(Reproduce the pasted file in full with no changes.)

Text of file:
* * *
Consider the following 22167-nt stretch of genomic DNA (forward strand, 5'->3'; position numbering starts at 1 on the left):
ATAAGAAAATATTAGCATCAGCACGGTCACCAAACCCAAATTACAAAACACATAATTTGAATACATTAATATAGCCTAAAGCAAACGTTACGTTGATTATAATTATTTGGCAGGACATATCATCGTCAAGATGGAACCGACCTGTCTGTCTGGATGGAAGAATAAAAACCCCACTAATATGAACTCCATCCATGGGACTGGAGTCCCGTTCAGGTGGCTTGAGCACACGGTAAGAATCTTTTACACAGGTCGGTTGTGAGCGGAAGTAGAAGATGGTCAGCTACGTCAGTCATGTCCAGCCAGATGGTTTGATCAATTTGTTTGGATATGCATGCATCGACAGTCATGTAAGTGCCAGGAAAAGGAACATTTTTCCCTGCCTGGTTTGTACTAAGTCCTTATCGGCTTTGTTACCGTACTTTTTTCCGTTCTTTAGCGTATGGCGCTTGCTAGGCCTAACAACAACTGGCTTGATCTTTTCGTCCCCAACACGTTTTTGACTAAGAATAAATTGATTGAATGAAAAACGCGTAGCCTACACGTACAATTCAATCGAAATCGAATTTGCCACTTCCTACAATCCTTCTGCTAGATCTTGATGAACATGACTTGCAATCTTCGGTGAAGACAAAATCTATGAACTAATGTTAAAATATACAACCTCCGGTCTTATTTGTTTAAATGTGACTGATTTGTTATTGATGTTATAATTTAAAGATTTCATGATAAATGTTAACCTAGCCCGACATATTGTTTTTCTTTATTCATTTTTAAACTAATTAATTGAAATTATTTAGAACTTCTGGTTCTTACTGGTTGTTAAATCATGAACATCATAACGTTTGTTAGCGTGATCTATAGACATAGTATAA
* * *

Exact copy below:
Consider the following 22167-nt stretch of genomic DNA (forward strand, 5'->3'; position numbering starts at 1 on the left):
ATAAGAAAATATTAGCATCAGCACGGTCACCAAACCCAAATTACAAAACACATAATTTGAATACATTAATATAGCCTAAAGCAAACGTTACGTTGATTATAATTATTTGGCAGGACATATCATCGTCAAGATGGAACCGACCTGTCTGTCTGGATGGAAGAATAAAAACCCCACTAATATGAACTCCATCCATGGGACTGGAGTCCCGTTCAGGTGGCTTGAGCACACGGTAAGAATCTTTTACACAGGTCGGTTGTGAGCGGAAGTAGAAGATGGTCAGCTACGTCAGTCATGTCCAGCCAGATGGTTTGATCAATTTGTTTGGATATGCATGCATCGACAGTCATGTAAGTGCCAGGAAAAGGAACATTTTTCCCTGCCTGGTTTGTACTAAGTCCTTATCGGCTTTGTTACCGTACTTTTTTCCGTTCTTTAGCGTATGGCGCTTGCTAGGCCTAACAACAACTGGCTTGATCTTTTCGTCCCCAACACGTTTTTGACTAAGAATAAATTGATTGAATGAAAAACGCGTAGCCTACACGTACAATTCAATCGAAATCGAATTTGCCACTTCCTACAATCCTTCTGCTAGATCTTGATGAACATGACTTGCAATCTTCGGTGAAGACAAAATCTATGAACTAATGTTAAAATATACAACCTCCGGTCTTATTTGTTTAAATGTGACTGATTTGTTATTGATGTTATAATTTAAAGATTTCATGATAAATGTTAACCTAGCCCGACATATTGTTTTTCTTTATTCATTTTTAAACTAATTAATTGAAATTATTTAGAACTTCTGGTTCTTACTGGTTGTTAAATCATGAACATCATAACGTTTGTTAGCGTGATCTATAGACATAGTATAA